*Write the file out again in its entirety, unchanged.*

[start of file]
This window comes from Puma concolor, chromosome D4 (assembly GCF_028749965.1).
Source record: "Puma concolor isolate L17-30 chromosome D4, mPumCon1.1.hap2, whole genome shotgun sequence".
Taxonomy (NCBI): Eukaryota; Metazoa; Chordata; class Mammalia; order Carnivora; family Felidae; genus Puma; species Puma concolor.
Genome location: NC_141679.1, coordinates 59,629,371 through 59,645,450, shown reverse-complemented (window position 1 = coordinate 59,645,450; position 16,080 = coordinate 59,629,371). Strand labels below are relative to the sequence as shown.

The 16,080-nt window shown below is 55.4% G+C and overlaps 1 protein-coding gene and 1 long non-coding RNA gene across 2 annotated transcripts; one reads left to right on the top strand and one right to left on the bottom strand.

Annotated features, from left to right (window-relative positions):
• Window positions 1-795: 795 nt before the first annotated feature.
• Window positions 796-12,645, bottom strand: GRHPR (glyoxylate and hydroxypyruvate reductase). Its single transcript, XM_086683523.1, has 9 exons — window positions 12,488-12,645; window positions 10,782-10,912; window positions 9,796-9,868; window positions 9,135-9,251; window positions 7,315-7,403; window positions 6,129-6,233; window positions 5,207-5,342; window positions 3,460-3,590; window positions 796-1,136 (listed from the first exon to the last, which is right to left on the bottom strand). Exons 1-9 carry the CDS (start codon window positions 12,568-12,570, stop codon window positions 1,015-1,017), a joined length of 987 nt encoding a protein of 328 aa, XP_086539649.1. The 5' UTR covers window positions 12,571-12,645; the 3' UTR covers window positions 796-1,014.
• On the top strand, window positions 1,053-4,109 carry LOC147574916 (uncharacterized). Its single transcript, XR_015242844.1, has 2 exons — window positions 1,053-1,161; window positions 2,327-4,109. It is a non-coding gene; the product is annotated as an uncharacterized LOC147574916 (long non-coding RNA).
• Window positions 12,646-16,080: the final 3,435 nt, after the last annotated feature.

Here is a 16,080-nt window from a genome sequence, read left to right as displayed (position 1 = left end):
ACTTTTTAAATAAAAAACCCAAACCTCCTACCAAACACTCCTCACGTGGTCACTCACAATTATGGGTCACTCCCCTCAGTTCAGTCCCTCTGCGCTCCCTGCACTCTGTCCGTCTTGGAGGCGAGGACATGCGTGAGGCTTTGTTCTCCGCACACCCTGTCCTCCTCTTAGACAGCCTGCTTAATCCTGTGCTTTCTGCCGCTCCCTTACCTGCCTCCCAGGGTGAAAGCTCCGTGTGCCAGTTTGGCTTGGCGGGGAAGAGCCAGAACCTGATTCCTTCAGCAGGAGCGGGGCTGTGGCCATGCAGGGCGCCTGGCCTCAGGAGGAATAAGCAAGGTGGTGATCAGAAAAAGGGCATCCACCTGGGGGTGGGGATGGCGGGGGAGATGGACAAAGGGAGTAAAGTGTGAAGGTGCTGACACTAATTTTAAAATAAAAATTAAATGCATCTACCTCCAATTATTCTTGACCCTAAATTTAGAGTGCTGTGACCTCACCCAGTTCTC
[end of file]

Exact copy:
This window comes from Puma concolor, chromosome D4 (assembly GCF_028749965.1).
Source record: "Puma concolor isolate L17-30 chromosome D4, mPumCon1.1.hap2, whole genome shotgun sequence".
Taxonomy (NCBI): Eukaryota; Metazoa; Chordata; class Mammalia; order Carnivora; family Felidae; genus Puma; species Puma concolor.
Genome location: NC_141679.1, coordinates 59,629,371 through 59,645,450, shown reverse-complemented (window position 1 = coordinate 59,645,450; position 16,080 = coordinate 59,629,371). Strand labels below are relative to the sequence as shown.

The 16,080-nt window shown below is 55.4% G+C and overlaps 1 protein-coding gene and 1 long non-coding RNA gene across 2 annotated transcripts; one reads left to right on the top strand and one right to left on the bottom strand.

Annotated features, from left to right (window-relative positions):
• Window positions 1-795: 795 nt before the first annotated feature.
• Window positions 796-12,645, bottom strand: GRHPR (glyoxylate and hydroxypyruvate reductase). Its single transcript, XM_086683523.1, has 9 exons — window positions 12,488-12,645; window positions 10,782-10,912; window positions 9,796-9,868; window positions 9,135-9,251; window positions 7,315-7,403; window positions 6,129-6,233; window positions 5,207-5,342; window positions 3,460-3,590; window positions 796-1,136 (listed from the first exon to the last, which is right to left on the bottom strand). Exons 1-9 carry the CDS (start codon window positions 12,568-12,570, stop codon window positions 1,015-1,017), a joined length of 987 nt encoding a protein of 328 aa, XP_086539649.1. The 5' UTR covers window positions 12,571-12,645; the 3' UTR covers window positions 796-1,014.
• On the top strand, window positions 1,053-4,109 carry LOC147574916 (uncharacterized). Its single transcript, XR_015242844.1, has 2 exons — window positions 1,053-1,161; window positions 2,327-4,109. It is a non-coding gene; the product is annotated as an uncharacterized LOC147574916 (long non-coding RNA).
• Window positions 12,646-16,080: the final 3,435 nt, after the last annotated feature.

Here is a 16,080-nt window from a genome sequence, read left to right as displayed (position 1 = left end):
ACTTTTTAAATAAAAAACCCAAACCTCCTACCAAACACTCCTCACGTGGTCACTCACAATTATGGGTCACTCCCCTCAGTTCAGTCCCTCTGCGCTCCCTGCACTCTGTCCGTCTTGGAGGCGAGGACATGCGTGAGGCTTTGTTCTCCGCACACCCTGTCCTCCTCTTAGACAGCCTGCTTAATCCTGTGCTTTCTGCCGCTCCCTTACCTGCCTCCCAGGGTGAAAGCTCCGTGTGCCAGTTTGGCTTGGCGGGGAAGAGCCAGAACCTGATTCCTTCAGCAGGAGCGGGGCTGTGGCCATGCAGGGCGCCTGGCCTCAGGAGGAATAAGCAAGGTGGTGATCAGAAAAAGGGCATCCACCTGGGGGTGGGGATGGCGGGGGAGATGGACAAAGGGAGTAAAGTGTGAAGGTGCTGACACTAATTTTAAAATAAAAATTAAATGCATCTACCTCCAATTATTCTTGACCCTAAATTTAGAGTGCTGTGACCTCACCCAGTTCTC